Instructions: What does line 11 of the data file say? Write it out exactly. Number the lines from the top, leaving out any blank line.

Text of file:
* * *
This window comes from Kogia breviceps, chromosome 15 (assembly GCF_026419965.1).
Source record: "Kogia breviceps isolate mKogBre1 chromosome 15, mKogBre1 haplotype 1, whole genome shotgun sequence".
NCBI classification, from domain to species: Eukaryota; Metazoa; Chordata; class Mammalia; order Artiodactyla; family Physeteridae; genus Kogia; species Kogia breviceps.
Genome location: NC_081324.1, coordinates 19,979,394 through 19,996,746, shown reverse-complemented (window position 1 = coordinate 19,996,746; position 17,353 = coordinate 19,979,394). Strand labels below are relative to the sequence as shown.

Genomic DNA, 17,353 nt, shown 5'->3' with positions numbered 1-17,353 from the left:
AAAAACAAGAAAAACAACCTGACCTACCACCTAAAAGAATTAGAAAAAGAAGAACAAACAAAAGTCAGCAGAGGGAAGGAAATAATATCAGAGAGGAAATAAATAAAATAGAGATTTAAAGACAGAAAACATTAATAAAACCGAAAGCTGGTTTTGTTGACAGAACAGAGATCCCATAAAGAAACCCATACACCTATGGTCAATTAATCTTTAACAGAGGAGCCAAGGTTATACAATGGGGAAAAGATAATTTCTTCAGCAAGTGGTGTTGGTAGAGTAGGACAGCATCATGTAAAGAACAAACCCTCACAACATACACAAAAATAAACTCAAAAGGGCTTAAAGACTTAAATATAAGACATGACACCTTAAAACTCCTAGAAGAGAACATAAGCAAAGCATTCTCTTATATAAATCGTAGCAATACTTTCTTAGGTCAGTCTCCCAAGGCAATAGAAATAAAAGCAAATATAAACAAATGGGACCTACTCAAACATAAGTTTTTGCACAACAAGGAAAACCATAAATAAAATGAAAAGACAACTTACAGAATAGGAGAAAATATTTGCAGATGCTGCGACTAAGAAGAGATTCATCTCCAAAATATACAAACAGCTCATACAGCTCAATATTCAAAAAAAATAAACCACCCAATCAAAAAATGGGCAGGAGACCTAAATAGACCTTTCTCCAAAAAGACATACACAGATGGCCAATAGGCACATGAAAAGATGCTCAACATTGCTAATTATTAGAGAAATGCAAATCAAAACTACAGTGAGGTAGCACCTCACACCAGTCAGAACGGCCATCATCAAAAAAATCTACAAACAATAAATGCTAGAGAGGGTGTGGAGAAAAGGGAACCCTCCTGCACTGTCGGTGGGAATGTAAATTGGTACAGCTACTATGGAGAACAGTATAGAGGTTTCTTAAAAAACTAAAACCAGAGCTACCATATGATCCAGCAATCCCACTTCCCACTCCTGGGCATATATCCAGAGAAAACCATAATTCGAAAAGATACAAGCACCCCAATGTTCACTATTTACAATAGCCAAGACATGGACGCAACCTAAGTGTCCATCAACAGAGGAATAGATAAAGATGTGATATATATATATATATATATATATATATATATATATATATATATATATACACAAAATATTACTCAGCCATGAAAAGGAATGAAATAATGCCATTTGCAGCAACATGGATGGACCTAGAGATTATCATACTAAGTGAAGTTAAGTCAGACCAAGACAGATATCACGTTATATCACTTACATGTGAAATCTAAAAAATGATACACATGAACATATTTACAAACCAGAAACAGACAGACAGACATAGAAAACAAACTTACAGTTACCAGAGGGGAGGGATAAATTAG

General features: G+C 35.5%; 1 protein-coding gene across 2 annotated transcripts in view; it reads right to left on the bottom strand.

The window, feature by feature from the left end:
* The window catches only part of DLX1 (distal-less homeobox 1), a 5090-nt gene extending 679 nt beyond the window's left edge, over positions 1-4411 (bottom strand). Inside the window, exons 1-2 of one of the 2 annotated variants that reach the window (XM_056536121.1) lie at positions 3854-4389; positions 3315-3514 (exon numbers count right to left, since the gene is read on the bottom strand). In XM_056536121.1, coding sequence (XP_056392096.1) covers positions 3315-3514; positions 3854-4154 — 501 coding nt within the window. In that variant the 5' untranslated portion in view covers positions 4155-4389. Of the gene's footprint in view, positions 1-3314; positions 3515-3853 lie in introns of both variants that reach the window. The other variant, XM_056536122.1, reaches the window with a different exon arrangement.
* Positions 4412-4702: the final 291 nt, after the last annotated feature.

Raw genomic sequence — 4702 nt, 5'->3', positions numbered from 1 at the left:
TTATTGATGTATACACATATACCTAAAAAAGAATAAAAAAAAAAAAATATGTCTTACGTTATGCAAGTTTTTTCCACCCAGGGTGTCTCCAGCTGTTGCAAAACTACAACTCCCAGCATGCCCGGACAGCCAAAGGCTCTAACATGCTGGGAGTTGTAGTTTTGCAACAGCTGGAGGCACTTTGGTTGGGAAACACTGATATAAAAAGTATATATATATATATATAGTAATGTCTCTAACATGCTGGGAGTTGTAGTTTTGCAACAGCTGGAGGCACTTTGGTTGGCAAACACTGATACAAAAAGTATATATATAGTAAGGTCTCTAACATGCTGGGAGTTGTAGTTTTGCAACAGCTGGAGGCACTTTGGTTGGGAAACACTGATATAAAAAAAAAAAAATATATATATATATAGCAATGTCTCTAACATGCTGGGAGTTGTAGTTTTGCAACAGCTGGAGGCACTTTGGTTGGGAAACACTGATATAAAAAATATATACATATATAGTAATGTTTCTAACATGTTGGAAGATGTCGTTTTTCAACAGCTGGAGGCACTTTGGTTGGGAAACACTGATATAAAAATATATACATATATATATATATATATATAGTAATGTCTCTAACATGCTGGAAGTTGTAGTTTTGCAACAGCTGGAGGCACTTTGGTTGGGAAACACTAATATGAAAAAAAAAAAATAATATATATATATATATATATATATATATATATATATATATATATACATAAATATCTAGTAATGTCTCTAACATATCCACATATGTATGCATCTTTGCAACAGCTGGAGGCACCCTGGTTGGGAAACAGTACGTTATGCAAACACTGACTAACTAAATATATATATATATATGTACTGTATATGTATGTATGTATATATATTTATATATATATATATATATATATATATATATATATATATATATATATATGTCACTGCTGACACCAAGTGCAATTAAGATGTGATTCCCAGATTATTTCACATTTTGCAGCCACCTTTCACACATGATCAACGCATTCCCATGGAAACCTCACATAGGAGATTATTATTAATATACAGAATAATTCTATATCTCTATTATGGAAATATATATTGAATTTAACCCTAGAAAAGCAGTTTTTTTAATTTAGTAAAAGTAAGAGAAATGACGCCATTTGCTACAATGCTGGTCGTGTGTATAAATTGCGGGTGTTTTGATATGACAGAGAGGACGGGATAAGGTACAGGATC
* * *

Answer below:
Raw genomic sequence — 4702 nt, 5'->3', positions numbered from 1 at the left: